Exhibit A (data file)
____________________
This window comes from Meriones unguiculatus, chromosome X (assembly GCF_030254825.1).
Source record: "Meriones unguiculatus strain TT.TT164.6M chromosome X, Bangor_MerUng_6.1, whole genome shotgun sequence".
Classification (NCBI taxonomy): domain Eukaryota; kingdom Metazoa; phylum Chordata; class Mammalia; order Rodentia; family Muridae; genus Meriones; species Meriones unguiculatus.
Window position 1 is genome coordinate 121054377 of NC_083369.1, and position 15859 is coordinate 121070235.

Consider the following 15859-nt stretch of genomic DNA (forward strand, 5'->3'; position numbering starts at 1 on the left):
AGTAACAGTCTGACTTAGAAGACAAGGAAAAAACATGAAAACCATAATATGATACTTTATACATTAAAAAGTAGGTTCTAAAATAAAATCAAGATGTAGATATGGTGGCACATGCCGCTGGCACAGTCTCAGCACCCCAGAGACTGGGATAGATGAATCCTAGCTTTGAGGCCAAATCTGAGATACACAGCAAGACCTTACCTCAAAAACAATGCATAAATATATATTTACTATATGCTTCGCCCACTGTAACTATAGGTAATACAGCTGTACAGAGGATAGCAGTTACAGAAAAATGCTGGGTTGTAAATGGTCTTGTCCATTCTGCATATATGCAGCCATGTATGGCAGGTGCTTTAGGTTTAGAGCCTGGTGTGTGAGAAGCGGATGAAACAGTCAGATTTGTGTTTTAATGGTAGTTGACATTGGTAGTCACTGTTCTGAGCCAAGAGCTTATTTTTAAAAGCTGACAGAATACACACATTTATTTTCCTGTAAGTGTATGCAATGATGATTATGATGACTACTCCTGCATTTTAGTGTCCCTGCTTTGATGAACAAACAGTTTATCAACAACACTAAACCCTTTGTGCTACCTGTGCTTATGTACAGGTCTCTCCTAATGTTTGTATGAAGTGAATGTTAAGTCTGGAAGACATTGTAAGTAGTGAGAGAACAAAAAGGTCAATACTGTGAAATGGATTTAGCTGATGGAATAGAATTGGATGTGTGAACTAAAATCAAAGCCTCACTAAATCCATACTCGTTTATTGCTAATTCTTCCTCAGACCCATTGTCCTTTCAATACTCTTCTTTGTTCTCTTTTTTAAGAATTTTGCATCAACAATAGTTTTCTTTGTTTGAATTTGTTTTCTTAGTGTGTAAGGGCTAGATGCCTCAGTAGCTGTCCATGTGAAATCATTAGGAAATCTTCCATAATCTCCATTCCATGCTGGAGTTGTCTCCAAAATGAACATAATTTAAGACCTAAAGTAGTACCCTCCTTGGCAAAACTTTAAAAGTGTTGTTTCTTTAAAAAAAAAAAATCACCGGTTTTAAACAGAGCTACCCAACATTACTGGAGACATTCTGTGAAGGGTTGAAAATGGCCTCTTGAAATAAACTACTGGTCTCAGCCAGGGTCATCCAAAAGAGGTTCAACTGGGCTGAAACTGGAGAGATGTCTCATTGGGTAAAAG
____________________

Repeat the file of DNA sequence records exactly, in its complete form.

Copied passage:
This window comes from Meriones unguiculatus, chromosome X (assembly GCF_030254825.1).
Source record: "Meriones unguiculatus strain TT.TT164.6M chromosome X, Bangor_MerUng_6.1, whole genome shotgun sequence".
Classification (NCBI taxonomy): domain Eukaryota; kingdom Metazoa; phylum Chordata; class Mammalia; order Rodentia; family Muridae; genus Meriones; species Meriones unguiculatus.
Window position 1 is genome coordinate 121054377 of NC_083369.1, and position 15859 is coordinate 121070235.

Consider the following 15859-nt stretch of genomic DNA (forward strand, 5'->3'; position numbering starts at 1 on the left):
AGTAACAGTCTGACTTAGAAGACAAGGAAAAAACATGAAAACCATAATATGATACTTTATACATTAAAAAGTAGGTTCTAAAATAAAATCAAGATGTAGATATGGTGGCACATGCCGCTGGCACAGTCTCAGCACCCCAGAGACTGGGATAGATGAATCCTAGCTTTGAGGCCAAATCTGAGATACACAGCAAGACCTTACCTCAAAAACAATGCATAAATATATATTTACTATATGCTTCGCCCACTGTAACTATAGGTAATACAGCTGTACAGAGGATAGCAGTTACAGAAAAATGCTGGGTTGTAAATGGTCTTGTCCATTCTGCATATATGCAGCCATGTATGGCAGGTGCTTTAGGTTTAGAGCCTGGTGTGTGAGAAGCGGATGAAACAGTCAGATTTGTGTTTTAATGGTAGTTGACATTGGTAGTCACTGTTCTGAGCCAAGAGCTTATTTTTAAAAGCTGACAGAATACACACATTTATTTTCCTGTAAGTGTATGCAATGATGATTATGATGACTACTCCTGCATTTTAGTGTCCCTGCTTTGATGAACAAACAGTTTATCAACAACACTAAACCCTTTGTGCTACCTGTGCTTATGTACAGGTCTCTCCTAATGTTTGTATGAAGTGAATGTTAAGTCTGGAAGACATTGTAAGTAGTGAGAGAACAAAAAGGTCAATACTGTGAAATGGATTTAGCTGATGGAATAGAATTGGATGTGTGAACTAAAATCAAAGCCTCACTAAATCCATACTCGTTTATTGCTAATTCTTCCTCAGACCCATTGTCCTTTCAATACTCTTCTTTGTTCTCTTTTTTAAGAATTTTGCATCAACAATAGTTTTCTTTGTTTGAATTTGTTTTCTTAGTGTGTAAGGGCTAGATGCCTCAGTAGCTGTCCATGTGAAATCATTAGGAAATCTTCCATAATCTCCATTCCATGCTGGAGTTGTCTCCAAAATGAACATAATTTAAGACCTAAAGTAGTACCCTCCTTGGCAAAACTTTAAAAGTGTTGTTTCTTTAAAAAAAAAAAATCACCGGTTTTAAACAGAGCTACCCAACATTACTGGAGACATTCTGTGAAGGGTTGAAAATGGCCTCTTGAAATAAACTACTGGTCTCAGCCAGGGTCATCCAAAAGAGGTTCAACTGGGCTGAAACTGGAGAGATGTCTCATTGGGTAAAAG